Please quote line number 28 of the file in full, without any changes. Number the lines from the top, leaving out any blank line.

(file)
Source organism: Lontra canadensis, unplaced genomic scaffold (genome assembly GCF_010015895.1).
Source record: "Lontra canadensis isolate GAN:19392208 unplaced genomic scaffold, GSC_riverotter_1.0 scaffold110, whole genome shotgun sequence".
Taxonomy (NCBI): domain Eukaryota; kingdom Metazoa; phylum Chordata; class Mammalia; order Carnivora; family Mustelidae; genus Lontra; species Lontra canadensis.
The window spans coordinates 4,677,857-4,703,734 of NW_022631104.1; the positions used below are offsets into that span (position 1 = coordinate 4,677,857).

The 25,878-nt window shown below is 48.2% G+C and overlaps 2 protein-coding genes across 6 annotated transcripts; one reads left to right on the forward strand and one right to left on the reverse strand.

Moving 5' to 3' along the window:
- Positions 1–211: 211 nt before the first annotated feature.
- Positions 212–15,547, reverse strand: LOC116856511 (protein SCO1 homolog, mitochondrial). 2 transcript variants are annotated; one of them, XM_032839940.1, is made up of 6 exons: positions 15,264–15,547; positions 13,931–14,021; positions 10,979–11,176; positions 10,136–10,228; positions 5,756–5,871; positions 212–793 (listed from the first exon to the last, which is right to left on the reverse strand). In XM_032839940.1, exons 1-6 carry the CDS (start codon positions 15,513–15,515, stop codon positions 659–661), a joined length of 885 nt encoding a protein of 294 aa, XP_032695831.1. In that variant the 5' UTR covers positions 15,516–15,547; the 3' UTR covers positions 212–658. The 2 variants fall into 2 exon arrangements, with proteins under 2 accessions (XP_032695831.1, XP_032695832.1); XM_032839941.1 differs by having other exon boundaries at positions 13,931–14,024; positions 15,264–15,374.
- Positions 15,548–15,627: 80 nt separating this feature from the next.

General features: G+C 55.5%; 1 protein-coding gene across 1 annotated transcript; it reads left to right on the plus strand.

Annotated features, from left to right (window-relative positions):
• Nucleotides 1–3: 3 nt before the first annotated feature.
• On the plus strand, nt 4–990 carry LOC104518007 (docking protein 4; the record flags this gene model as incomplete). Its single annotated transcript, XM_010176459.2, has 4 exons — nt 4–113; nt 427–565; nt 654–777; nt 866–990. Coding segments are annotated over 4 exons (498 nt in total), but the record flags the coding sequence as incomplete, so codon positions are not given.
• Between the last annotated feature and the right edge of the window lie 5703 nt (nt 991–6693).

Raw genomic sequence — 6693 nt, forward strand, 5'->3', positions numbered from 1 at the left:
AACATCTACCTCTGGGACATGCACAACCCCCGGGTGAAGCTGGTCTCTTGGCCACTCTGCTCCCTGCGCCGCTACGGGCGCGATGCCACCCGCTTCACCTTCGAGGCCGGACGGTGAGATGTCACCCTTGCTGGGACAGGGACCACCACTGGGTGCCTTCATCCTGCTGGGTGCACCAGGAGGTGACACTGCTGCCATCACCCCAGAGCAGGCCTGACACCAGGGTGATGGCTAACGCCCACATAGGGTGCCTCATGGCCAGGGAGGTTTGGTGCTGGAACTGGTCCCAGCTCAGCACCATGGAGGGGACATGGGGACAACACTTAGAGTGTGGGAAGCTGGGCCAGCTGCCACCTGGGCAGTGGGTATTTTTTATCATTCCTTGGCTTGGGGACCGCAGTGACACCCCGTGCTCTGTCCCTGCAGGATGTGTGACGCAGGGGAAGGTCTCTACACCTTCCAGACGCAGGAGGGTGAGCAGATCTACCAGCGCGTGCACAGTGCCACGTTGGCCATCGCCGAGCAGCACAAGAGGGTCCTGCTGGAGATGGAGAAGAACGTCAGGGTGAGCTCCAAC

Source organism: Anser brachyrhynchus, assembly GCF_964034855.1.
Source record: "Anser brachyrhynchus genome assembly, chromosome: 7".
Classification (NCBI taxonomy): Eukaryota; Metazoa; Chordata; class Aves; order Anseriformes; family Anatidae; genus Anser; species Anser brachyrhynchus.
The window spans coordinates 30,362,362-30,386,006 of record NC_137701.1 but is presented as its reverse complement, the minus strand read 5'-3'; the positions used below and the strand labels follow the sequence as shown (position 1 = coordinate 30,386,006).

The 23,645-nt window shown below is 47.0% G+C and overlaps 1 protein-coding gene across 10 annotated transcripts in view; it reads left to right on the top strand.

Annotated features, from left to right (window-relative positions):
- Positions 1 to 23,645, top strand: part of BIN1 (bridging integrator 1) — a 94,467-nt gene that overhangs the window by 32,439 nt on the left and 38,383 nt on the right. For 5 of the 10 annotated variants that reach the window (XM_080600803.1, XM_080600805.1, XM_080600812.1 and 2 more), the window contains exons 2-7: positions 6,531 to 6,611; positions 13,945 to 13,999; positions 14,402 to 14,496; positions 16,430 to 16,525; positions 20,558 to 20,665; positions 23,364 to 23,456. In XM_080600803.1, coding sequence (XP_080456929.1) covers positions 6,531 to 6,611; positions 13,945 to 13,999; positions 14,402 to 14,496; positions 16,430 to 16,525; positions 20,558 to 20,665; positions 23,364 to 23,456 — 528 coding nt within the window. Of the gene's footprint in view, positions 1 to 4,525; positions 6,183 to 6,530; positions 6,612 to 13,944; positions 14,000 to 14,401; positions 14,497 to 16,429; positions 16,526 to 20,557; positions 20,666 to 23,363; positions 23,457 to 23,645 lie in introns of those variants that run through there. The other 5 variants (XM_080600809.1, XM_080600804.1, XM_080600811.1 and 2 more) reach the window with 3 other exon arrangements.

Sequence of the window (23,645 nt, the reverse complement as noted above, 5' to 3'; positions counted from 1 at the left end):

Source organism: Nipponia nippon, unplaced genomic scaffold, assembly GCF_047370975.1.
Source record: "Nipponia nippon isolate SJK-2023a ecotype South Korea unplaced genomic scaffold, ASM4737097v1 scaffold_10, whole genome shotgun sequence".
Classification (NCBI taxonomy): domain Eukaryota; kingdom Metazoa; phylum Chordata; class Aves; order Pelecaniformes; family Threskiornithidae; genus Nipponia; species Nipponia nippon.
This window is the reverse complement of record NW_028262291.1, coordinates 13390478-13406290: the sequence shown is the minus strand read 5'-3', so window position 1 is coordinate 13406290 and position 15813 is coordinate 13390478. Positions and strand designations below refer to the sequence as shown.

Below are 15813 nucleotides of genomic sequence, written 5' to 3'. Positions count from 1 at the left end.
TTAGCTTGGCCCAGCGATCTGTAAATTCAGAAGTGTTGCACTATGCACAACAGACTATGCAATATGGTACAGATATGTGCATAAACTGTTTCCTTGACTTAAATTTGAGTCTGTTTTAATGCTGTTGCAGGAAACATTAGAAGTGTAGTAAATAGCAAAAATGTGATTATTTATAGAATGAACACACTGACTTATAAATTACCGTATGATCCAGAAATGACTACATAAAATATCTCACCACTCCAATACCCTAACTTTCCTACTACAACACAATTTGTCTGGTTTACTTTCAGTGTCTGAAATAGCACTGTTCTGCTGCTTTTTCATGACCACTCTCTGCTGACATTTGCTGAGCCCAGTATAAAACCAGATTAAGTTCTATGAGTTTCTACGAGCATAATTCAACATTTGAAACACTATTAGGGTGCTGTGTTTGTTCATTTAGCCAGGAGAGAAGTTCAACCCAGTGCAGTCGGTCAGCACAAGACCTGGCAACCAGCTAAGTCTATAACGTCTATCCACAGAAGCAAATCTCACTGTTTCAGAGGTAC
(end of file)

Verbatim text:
This window is the reverse complement of record NW_028262291.1, coordinates 13390478-13406290: the sequence shown is the minus strand read 5'-3', so window position 1 is coordinate 13406290 and position 15813 is coordinate 13390478. Positions and strand designations below refer to the sequence as shown.